Long before the peak of the IDP controversy, Wings decided that we would not select a crew of high school juniors to travel to Boston during Marathon weekend for the “Pursuit” Program. The risks and unknowns associated with COVID, especially for young people, were still too many. But the B.A.A. offered one “charity bib” to help raise funds for future students. Artist and runner, Yatika Starr Fields (Osage, Cherokee & Muscogee Creek), jumped at the chance. He (and Wings) thought: what better way to honor the legacy of Indigenous People on IDP than to run strong on the world stage?

Eventually, the B.A.A. offered a public apology and donation to Indigenous organizers in Newton, whose IDP celebration had been jeopardized. Prior to that, race organizers began to seek advice from Wings board member and Marathon matriarch, Patti Dillon, about how to honor Indigenous Peoples on race day. As a Mi’kmaq woman and three-time Boston runner-up (’79-’81), her insight was invaluable. After conferring with friend and fellow board member, Sanjay Rawal, their advice to the B.A.A. was “work with Wings”.

Because Yatika was already going to be in “Bean Town” for the race, Wings asked if he might use his talents as a muralist to build on the B.A.A.’s recognition of Native champions that began in 2016. Their first idea: paint a mural honoring 2-time Boston winner, Ellison ‘Tarzan’ Brown (Narragansett), on a wall along the Marathon course. Ideally, the tribute could be done somewhere in Newton, where Tarzan clinched his first victory in 1936 after putting in a surge that demoralized defending champion, Johnny Kelley, on the now infamous “heartbreak hill”.

With only 6-weeks until race day, finding a wall and willing property owner seemed like a long shot. But the B.A.A. thought up an alternative: a 35’X7’ vinyl “canvas” stretched on a truss system in Copley Square. Steps away from the Marathon finish line, nestled between the tents used to check the vaccination or COVID test status of each participant, the “wall” was sure to catch a lot of attention. The B.A.A. also provided Wings with 6 additional race bibs, to be offered to Indigenous runners that could be ready for Boston on short notice.

At the artists’ request, the B.A.A. had running cutouts of 5 notable Indigenous runners that made their mark at Boston printed on the “base” canvas: Tarzan Brown, Tom Longboat (Onondaga), Patti Dillon, Andrew Sockalexis (Penobscot) and Jordan Marie Daniel (Kul Wicasa Lakota). Between them, Yatika began to weave a free-form mesh of color and commemorative text, while local artist Robert Peters (Mashpee Wampanoag) worked on a “blown-up” portrait of Tarzan over the life-size cutout printed on the vinyl.

The two worked casually, taking time to speak to passersby about the history embedded in the work and the significance of the Marathon on IDP. It was also used as a meeting place for morning shakeouts amongst Indigenous runners on Friday and Saturday before Marathon Monday. At one of these runs, Wings was presented with a $10,000 donation from the Sycuan Band of the Kumeyaay Nation to support future youth programs. More than just a “live painting”, the mural became a place for Indigenous runners to create community, support one another and feel proud of the running tradition their presence sustained.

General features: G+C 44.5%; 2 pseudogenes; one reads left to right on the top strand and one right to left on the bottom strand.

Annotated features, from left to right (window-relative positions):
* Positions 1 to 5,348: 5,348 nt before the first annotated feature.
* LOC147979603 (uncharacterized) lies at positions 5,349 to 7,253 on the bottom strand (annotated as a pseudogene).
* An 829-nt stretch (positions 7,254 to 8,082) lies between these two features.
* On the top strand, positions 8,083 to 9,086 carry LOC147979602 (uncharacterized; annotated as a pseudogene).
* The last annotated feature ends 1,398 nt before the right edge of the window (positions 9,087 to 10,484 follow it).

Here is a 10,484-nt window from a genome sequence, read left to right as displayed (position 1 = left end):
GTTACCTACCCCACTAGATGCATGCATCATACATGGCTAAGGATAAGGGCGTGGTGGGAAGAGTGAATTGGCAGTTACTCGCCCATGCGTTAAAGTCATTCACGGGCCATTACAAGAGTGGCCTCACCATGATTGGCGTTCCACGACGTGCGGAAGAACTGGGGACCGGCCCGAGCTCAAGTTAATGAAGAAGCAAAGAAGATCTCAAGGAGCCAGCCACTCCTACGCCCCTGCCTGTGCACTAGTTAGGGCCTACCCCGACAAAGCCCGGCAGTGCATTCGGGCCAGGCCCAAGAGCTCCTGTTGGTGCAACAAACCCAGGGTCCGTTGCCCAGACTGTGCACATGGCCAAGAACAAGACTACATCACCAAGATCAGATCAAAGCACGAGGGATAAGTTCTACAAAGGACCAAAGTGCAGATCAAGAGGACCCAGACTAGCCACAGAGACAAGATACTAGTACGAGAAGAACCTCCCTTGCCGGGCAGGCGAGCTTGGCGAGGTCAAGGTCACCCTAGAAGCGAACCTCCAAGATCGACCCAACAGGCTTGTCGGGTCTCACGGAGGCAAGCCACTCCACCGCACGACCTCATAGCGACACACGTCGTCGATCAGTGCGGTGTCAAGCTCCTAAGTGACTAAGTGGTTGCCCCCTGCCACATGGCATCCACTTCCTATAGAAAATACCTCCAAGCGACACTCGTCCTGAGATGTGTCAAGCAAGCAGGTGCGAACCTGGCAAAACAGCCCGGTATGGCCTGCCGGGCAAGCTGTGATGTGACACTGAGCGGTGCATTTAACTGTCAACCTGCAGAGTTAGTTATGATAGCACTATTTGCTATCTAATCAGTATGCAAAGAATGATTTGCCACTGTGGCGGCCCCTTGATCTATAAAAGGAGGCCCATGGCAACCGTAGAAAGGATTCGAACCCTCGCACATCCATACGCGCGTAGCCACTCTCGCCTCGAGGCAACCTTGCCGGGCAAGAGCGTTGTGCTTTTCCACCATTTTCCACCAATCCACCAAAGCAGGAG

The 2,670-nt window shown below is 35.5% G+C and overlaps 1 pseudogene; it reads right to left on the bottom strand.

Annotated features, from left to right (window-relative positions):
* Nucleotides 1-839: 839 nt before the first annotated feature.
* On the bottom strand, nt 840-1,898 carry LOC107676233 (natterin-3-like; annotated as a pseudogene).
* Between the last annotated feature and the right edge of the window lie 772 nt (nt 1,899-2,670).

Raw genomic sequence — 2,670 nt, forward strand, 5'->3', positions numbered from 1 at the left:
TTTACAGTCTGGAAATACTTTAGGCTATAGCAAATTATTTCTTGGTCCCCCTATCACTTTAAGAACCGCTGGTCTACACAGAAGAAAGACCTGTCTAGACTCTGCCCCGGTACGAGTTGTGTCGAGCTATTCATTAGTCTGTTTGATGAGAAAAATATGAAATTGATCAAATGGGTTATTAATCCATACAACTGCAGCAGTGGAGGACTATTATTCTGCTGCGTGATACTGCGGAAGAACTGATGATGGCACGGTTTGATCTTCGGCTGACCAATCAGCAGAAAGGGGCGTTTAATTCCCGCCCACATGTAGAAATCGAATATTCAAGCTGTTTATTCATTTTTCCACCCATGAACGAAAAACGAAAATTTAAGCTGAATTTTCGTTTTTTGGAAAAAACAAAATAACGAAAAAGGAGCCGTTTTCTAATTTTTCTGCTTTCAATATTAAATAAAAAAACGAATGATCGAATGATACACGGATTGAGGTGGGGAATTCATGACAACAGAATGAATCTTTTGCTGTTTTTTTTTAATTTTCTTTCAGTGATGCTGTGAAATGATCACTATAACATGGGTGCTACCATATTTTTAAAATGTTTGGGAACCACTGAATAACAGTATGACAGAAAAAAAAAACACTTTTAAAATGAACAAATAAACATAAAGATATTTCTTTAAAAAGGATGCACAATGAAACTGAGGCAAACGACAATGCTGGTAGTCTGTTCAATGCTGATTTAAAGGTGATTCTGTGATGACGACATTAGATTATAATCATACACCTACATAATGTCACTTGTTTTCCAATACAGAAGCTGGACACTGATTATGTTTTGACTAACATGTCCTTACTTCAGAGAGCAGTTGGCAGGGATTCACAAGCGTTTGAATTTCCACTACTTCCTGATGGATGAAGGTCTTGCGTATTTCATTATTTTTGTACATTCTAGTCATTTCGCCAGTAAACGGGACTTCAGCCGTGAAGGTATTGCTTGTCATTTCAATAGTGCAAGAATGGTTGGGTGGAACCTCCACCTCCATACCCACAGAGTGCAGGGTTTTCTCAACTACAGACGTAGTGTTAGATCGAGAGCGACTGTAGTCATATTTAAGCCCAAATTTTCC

After two days of work, what was once a blaringly white rectangle had become a colorful ribbon in celebration of movement. Finally, with humble disregard for his gestural spray can work, Yatika helped adhere 10 life size cutouts of Indigenous runners that would be racing the Marathon on IDP. As he stuck his own silhouette next to Patti’s, the mural became past, present and future in one- strong medicine for all stepping to the start line in a few days.

The night before the race, Patti and Wings were honored by the B.A.A. at a reception attended by Tarzan Brown’s family, Boston Mayor, Kim Janey, and U.S. Secretary of the Interior, Deb Haaland (Laguna Pueblo). In her comments, Madame Secretary jokingly promised not to win the race the next day. Instead, she vowed to “run her own race, thankful that Creator has given me good health and the ability to run 26.2 miles with the people of the world.” As Patti fired the official starting gun the next morning, we can only hope that more runners than ever left the line with such humble appreciation for the gift.

Wings looks forward to continuing our collaboration with the B.A.A. knowing we have a steadfast partner to help us elevate Native perspectives within the running world. We are thankful that the mural was displayed at two celebrations hosted by the Newton Indigenous Peoples’ Day committee, as well as the 2022 B.A.A. 10K before being entrusted to Wings. As it was boxed up and sent to Albuquerque, a prayer was offered by Hiawatha Brown, Tarzan Brown’s grandson, and rolled up with cedar, tobacco, a braid of sweetgrass and an eagle feather. It arrived safely in December of 2022 and is now on display in the atrium of the Wings office. We welcome visitors to come see it for themselves.